Christie and Bobby Schilling made the rounds to inform party official that the pizza shop owner intended to challenge incumbent Democrat Phil Hare, a leading progressive. Christie Schilling says that party officials were polite but “winked at us.” With strong support from the Tea Party, Schilling won in a landslide.

If Christie Schilling is certain that there is a war on business success, she is equally convinced that Democrat Party charges that the Republicans are waging a war on women are false. The rhetoric from the Democrats is “all about dividing people. It’s all about dividing woman against woman. It’s about dividing women against employers and us against ourselves and our own bodies. It starts with bitterness towards men.”

Schilling thinks that the most important question facing the nation is moral decline, and believes that the family is the bulwark against the growth of government. As for her own family, she has some interesting ways of instilling accountability: she gives her children three warnings when their rooms are messy. If they don’t act, she cleans the rooms herself—for a fee. It’s a sliding fee, based on the child’s resources. She once billed Joseph, who manages the restaurant, $100—at a rate of $20 an hour.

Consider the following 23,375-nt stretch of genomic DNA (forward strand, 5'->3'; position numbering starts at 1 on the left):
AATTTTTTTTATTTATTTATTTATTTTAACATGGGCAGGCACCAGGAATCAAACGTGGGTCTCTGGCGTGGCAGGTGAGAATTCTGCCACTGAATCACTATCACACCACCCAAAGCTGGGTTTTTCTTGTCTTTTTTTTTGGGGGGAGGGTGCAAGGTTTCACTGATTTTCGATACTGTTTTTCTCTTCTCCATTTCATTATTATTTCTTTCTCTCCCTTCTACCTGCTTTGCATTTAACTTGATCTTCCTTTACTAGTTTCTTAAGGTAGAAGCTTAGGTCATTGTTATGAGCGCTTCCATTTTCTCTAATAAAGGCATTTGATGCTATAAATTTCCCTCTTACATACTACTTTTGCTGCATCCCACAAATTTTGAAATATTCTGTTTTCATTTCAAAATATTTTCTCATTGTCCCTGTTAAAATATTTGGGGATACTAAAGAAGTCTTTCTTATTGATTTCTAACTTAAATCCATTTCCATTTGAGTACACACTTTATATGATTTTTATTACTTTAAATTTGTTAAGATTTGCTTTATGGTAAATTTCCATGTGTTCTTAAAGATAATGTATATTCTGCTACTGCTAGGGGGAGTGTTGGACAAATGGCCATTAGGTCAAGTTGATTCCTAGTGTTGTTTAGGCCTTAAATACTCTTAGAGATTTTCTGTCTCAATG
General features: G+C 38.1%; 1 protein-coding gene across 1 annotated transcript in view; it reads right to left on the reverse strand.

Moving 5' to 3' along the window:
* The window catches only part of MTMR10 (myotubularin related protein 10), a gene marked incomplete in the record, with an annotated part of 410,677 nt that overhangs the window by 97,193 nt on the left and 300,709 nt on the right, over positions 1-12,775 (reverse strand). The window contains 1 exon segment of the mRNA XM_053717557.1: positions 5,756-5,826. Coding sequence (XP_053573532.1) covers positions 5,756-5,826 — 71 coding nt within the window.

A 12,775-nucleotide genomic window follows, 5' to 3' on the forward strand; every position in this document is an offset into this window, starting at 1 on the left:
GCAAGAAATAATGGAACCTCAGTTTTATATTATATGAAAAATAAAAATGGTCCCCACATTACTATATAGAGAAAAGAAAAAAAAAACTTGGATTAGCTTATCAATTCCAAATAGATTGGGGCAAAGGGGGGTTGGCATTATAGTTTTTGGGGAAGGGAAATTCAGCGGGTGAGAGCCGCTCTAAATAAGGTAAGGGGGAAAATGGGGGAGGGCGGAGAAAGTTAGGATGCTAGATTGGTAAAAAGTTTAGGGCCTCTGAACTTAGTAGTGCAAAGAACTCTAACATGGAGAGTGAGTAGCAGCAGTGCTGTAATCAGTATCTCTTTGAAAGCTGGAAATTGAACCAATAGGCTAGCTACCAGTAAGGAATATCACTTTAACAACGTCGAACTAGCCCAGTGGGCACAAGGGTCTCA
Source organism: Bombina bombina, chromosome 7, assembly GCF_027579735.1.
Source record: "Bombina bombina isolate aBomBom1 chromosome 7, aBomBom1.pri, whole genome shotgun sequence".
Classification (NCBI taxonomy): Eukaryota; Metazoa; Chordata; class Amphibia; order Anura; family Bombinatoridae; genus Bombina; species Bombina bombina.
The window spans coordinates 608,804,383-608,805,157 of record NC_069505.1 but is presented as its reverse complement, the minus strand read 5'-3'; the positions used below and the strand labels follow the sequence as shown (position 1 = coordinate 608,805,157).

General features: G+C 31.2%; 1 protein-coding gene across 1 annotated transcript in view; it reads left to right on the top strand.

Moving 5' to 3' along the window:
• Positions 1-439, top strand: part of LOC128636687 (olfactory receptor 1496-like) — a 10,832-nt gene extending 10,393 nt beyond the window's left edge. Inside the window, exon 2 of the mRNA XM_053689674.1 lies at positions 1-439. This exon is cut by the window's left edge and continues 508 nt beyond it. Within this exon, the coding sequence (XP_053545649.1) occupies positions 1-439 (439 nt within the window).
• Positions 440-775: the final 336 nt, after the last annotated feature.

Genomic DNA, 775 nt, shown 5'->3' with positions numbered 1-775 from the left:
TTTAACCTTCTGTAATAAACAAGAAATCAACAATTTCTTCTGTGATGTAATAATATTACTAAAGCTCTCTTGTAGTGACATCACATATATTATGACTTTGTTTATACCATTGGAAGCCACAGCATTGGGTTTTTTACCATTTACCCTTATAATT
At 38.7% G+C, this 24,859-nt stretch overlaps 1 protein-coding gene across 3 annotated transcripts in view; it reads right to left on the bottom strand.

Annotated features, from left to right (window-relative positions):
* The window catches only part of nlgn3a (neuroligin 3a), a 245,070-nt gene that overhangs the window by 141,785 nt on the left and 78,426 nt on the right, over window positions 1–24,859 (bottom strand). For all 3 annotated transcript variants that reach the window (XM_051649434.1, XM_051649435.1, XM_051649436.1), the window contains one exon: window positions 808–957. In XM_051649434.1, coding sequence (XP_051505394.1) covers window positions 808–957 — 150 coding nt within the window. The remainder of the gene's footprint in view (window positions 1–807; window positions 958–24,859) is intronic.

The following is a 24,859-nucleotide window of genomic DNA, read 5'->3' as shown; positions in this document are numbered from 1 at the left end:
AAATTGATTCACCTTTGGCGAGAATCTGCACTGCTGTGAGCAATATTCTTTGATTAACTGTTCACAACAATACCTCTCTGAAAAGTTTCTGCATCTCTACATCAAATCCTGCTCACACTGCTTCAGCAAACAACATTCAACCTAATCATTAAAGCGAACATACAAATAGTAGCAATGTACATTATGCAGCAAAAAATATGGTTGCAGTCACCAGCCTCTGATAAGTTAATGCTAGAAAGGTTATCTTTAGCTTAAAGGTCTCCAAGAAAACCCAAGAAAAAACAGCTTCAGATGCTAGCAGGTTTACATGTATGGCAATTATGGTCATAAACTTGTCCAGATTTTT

“They’ll come home to an orderly room, and they’ll have to pay me. My time is worth something. I could have been doing something else,” she says.

What, she is asked, should like-minded women be doing? “We should keep talking,” she says. “We should keep speaking out. If you are talking to somebody who is adamantly opposed to what you are saying, there is somebody behind or in front who is listening. You are planting seeds. It is our job to bring people back to the center and say that the current way isn’t working.” Perhaps the best thing about Schilling is that she is doing more than talking: She is showing women with her hard work and busy, impressive life what individuals can accomplish.